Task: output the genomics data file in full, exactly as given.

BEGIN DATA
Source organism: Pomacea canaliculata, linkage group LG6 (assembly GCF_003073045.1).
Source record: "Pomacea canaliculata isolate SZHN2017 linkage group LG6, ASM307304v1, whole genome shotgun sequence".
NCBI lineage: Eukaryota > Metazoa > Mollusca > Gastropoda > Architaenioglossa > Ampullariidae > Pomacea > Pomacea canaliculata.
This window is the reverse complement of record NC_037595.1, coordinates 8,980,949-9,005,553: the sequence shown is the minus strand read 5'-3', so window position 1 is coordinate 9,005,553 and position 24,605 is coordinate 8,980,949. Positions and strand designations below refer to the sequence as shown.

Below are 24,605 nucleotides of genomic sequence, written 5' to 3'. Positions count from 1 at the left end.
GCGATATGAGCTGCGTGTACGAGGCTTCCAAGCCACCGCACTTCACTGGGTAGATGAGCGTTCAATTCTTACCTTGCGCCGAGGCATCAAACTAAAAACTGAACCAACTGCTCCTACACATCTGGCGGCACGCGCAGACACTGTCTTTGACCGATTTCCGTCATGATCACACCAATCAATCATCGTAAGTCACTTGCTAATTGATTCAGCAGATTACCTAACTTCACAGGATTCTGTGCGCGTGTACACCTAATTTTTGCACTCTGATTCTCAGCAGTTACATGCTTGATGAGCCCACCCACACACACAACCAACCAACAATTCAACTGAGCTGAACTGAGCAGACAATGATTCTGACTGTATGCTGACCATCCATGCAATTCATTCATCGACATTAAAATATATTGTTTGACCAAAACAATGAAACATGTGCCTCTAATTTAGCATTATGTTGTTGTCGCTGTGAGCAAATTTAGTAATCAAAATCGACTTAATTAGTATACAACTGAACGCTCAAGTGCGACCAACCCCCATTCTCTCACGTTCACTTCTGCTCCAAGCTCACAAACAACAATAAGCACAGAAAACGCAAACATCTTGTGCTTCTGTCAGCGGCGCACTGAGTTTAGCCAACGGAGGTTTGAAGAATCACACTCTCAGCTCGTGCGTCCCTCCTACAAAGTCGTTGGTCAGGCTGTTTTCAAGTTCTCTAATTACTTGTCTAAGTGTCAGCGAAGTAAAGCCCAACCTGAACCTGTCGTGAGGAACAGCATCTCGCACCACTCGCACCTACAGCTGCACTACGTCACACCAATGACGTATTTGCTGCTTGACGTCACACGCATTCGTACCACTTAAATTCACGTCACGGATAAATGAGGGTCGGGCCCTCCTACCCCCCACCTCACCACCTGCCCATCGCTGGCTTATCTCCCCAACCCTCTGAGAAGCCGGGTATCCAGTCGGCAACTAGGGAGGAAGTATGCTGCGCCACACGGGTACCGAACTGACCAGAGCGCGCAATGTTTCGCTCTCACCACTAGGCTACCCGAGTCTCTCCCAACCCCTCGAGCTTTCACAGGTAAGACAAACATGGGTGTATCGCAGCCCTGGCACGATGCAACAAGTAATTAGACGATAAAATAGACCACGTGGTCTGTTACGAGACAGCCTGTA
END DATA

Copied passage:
Source organism: Pomacea canaliculata, linkage group LG6 (assembly GCF_003073045.1).
Source record: "Pomacea canaliculata isolate SZHN2017 linkage group LG6, ASM307304v1, whole genome shotgun sequence".
NCBI lineage: Eukaryota > Metazoa > Mollusca > Gastropoda > Architaenioglossa > Ampullariidae > Pomacea > Pomacea canaliculata.
This window is the reverse complement of record NC_037595.1, coordinates 8,980,949-9,005,553: the sequence shown is the minus strand read 5'-3', so window position 1 is coordinate 9,005,553 and position 24,605 is coordinate 8,980,949. Positions and strand designations below refer to the sequence as shown.

Below are 24,605 nucleotides of genomic sequence, written 5' to 3'. Positions count from 1 at the left end.
GCGATATGAGCTGCGTGTACGAGGCTTCCAAGCCACCGCACTTCACTGGGTAGATGAGCGTTCAATTCTTACCTTGCGCCGAGGCATCAAACTAAAAACTGAACCAACTGCTCCTACACATCTGGCGGCACGCGCAGACACTGTCTTTGACCGATTTCCGTCATGATCACACCAATCAATCATCGTAAGTCACTTGCTAATTGATTCAGCAGATTACCTAACTTCACAGGATTCTGTGCGCGTGTACACCTAATTTTTGCACTCTGATTCTCAGCAGTTACATGCTTGATGAGCCCACCCACACACACAACCAACCAACAATTCAACTGAGCTGAACTGAGCAGACAATGATTCTGACTGTATGCTGACCATCCATGCAATTCATTCATCGACATTAAAATATATTGTTTGACCAAAACAATGAAACATGTGCCTCTAATTTAGCATTATGTTGTTGTCGCTGTGAGCAAATTTAGTAATCAAAATCGACTTAATTAGTATACAACTGAACGCTCAAGTGCGACCAACCCCCATTCTCTCACGTTCACTTCTGCTCCAAGCTCACAAACAACAATAAGCACAGAAAACGCAAACATCTTGTGCTTCTGTCAGCGGCGCACTGAGTTTAGCCAACGGAGGTTTGAAGAATCACACTCTCAGCTCGTGCGTCCCTCCTACAAAGTCGTTGGTCAGGCTGTTTTCAAGTTCTCTAATTACTTGTCTAAGTGTCAGCGAAGTAAAGCCCAACCTGAACCTGTCGTGAGGAACAGCATCTCGCACCACTCGCACCTACAGCTGCACTACGTCACACCAATGACGTATTTGCTGCTTGACGTCACACGCATTCGTACCACTTAAATTCACGTCACGGATAAATGAGGGTCGGGCCCTCCTACCCCCCACCTCACCACCTGCCCATCGCTGGCTTATCTCCCCAACCCTCTGAGAAGCCGGGTATCCAGTCGGCAACTAGGGAGGAAGTATGCTGCGCCACACGGGTACCGAACTGACCAGAGCGCGCAATGTTTCGCTCTCACCACTAGGCTACCCGAGTCTCTCCCAACCCCTCGAGCTTTCACAGGTAAGACAAACATGGGTGTATCGCAGCCCTGGCACGATGCAACAAGTAATTAGACGATAAAATAGACCACGTGGTCTGTTACGAGACAGCCTGTA